If you’re keeping money in the bank, you know how low rates are. And if you’ve done any food shopping lately, you know how high prices are. But what you may not have considered is what low savings rates and high inflation can do to your savings.
Think about this: the inflation rate this year is hovering around 4%, while the average bank money market account is paying less than 2. In other words: your money is loosing value faster than your interest rate can compensate: you’re going backwards.
What should you do? Well, you could consider stocks. Over time, they beat the rate of inflation, but this year the stock market is loosing money.
In the past, you could’ve just bought government I-Bonds. They pay a fixed interest rate, plus an inflation kicker… so you were guaranteed to beat inflation. But, not any more.
10 years ago, when I-Bonds first came out, the fixed rate was around 3%. So, you would earn 3% on top of the rate of inflation. Now, I-Bonds carry a fixed rate of 0%. So, instead of a return guaranteed to beat inflation, now you’re guaranteed not to. Looking for an alternative? Many professionals recommend CD’s.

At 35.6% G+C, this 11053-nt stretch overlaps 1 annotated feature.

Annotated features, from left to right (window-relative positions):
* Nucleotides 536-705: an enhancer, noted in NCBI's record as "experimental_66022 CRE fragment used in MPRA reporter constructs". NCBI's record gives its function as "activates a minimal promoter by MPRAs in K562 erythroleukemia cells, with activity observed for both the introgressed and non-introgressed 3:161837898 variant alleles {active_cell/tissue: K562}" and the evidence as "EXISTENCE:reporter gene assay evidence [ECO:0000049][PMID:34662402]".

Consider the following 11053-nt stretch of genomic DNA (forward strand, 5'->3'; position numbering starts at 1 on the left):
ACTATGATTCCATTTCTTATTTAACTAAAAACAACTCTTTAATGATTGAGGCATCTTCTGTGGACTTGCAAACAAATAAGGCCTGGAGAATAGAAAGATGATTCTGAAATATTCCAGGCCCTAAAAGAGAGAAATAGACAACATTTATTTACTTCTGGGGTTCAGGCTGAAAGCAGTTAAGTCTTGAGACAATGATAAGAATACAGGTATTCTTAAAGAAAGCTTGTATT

So, the conservative investor has to think savvy. Go bank to your bank and, if you’re not happy with your interest rate, shop it around. Odds are that, with a good online resource, you’ll be able to find a bank paying 40-50% more.
Subscribe by email
Like this article? Sign up for our email updates and we’ll send you a regular digest of our newest stories, full of money saving tips and advice, free! We’ll also email you a PDF of Stacy Johnson’s ’205 Ways to Save Money’ as soon as you’ve subscribed. It’s full of great tips that’ll help you save a ton of extra cash. It doesn’t cost a dime, so why wait? Click here to sign up now.This story is linked to with a thumbnail of 'Keep The Change' by Flickr user AdamSelwood.